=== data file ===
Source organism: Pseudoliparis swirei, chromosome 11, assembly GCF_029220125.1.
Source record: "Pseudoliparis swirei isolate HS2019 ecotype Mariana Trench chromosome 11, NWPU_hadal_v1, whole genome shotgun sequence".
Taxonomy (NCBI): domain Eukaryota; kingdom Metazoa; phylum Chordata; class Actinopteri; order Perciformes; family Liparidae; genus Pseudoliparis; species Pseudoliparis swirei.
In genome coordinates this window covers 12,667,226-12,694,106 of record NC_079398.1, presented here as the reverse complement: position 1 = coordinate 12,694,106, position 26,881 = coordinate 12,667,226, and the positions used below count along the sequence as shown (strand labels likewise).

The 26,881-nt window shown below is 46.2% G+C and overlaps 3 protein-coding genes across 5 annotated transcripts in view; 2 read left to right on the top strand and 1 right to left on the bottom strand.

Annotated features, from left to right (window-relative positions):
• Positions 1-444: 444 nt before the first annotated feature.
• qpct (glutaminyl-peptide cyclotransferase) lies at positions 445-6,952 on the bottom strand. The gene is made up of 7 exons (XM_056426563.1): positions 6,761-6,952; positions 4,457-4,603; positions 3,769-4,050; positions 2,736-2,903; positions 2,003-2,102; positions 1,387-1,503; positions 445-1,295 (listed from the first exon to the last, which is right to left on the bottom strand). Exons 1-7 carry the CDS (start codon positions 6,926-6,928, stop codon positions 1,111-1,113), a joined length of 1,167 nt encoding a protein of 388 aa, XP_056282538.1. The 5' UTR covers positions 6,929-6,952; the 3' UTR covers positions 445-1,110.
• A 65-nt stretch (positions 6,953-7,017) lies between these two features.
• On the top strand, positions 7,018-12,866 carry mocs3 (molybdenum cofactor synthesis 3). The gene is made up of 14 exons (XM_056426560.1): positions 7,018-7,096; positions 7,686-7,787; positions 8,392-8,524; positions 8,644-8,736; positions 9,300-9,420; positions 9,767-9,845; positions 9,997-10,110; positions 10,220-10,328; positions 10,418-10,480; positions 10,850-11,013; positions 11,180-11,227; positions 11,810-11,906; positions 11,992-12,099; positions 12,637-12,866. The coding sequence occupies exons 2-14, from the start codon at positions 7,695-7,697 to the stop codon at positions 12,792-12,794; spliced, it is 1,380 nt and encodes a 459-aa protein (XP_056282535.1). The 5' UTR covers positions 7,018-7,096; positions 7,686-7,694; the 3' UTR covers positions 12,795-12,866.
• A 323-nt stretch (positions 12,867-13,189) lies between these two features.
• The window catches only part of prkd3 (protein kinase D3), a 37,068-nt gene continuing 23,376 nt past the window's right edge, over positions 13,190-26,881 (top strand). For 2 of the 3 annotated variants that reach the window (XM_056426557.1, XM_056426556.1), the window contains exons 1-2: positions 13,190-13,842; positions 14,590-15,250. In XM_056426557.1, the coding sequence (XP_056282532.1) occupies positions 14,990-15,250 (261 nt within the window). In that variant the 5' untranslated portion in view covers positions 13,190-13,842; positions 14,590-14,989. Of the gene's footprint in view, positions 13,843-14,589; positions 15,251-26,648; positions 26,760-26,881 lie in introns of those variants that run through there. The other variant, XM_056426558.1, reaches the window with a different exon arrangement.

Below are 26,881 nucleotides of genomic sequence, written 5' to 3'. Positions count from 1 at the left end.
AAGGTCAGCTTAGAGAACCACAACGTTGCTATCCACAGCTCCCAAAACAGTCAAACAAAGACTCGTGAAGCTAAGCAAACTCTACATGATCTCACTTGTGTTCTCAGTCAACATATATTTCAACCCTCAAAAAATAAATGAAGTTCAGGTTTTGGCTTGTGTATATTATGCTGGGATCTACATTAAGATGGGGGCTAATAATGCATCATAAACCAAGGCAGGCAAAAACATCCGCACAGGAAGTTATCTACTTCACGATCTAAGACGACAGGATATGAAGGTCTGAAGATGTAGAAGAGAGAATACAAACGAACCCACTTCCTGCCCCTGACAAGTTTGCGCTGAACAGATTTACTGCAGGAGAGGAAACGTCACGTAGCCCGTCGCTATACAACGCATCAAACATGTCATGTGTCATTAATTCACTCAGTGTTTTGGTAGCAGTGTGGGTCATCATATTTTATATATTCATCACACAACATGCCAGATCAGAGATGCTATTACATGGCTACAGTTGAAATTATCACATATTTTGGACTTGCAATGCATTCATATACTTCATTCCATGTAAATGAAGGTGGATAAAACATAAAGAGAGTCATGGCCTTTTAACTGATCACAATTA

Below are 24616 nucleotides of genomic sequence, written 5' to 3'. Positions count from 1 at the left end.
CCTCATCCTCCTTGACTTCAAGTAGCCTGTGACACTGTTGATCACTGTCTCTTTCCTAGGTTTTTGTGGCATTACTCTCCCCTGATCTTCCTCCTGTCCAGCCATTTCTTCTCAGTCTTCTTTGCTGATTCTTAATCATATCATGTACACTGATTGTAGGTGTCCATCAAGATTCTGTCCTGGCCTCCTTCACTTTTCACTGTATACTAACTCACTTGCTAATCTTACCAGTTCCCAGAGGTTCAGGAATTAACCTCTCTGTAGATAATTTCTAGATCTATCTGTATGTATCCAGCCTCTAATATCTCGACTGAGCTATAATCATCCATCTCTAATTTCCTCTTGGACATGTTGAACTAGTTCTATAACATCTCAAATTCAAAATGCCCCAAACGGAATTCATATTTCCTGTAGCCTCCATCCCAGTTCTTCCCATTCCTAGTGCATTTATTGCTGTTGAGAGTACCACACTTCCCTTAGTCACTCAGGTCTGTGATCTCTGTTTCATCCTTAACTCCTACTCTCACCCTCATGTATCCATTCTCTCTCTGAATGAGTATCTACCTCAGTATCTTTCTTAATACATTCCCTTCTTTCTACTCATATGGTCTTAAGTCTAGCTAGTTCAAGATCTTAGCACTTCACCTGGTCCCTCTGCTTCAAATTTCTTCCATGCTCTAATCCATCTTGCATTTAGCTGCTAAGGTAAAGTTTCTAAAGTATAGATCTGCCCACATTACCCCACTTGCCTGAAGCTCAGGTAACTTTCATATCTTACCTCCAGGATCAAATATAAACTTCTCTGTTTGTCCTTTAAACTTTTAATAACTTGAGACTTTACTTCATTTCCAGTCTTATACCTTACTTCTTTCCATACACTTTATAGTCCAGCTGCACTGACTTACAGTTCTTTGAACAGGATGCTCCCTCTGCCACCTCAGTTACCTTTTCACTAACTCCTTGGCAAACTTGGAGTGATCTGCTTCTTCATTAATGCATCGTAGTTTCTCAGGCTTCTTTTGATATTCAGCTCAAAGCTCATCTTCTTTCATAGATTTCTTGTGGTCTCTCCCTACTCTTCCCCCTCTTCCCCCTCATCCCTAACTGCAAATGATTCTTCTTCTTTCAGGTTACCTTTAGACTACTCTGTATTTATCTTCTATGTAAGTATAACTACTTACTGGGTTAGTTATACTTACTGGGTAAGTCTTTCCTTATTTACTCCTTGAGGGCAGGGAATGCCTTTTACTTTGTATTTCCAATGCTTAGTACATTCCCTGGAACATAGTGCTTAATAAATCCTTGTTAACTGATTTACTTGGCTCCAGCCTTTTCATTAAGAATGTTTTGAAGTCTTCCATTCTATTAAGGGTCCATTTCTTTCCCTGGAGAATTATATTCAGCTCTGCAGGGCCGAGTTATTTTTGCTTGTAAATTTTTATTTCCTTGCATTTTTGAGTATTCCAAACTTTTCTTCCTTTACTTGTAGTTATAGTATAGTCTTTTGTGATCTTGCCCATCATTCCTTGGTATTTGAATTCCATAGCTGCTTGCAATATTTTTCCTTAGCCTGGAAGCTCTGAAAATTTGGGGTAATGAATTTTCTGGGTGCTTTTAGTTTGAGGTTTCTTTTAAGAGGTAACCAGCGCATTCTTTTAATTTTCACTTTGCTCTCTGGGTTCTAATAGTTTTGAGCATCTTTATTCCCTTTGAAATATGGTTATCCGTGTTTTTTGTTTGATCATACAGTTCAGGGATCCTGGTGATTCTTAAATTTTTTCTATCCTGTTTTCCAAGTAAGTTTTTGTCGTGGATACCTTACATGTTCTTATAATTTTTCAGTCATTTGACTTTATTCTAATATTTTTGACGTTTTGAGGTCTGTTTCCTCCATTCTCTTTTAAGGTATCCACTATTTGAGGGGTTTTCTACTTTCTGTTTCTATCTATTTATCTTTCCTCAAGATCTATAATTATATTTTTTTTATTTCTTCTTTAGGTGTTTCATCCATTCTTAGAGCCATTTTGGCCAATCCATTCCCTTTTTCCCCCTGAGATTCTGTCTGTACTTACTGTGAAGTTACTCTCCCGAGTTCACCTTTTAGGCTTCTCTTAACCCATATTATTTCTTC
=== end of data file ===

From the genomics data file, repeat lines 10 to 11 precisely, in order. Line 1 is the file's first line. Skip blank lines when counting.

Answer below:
• On the top strand, positions 7,018-12,866 carry mocs3 (molybdenum cofactor synthesis 3). The gene is made up of 14 exons (XM_056426560.1): positions 7,018-7,096; positions 7,686-7,787; positions 8,392-8,524; positions 8,644-8,736; positions 9,300-9,420; positions 9,767-9,845; positions 9,997-10,110; positions 10,220-10,328; positions 10,418-10,480; positions 10,850-11,013; positions 11,180-11,227; positions 11,810-11,906; positions 11,992-12,099; positions 12,637-12,866. The coding sequence occupies exons 2-14, from the start codon at positions 7,695-7,697 to the stop codon at positions 12,792-12,794; spliced, it is 1,380 nt and encodes a 459-aa protein (XP_056282535.1). The 5' UTR covers positions 7,018-7,096; positions 7,686-7,694; the 3' UTR covers positions 12,795-12,866.
• A 323-nt stretch (positions 12,867-13,189) lies between these two features.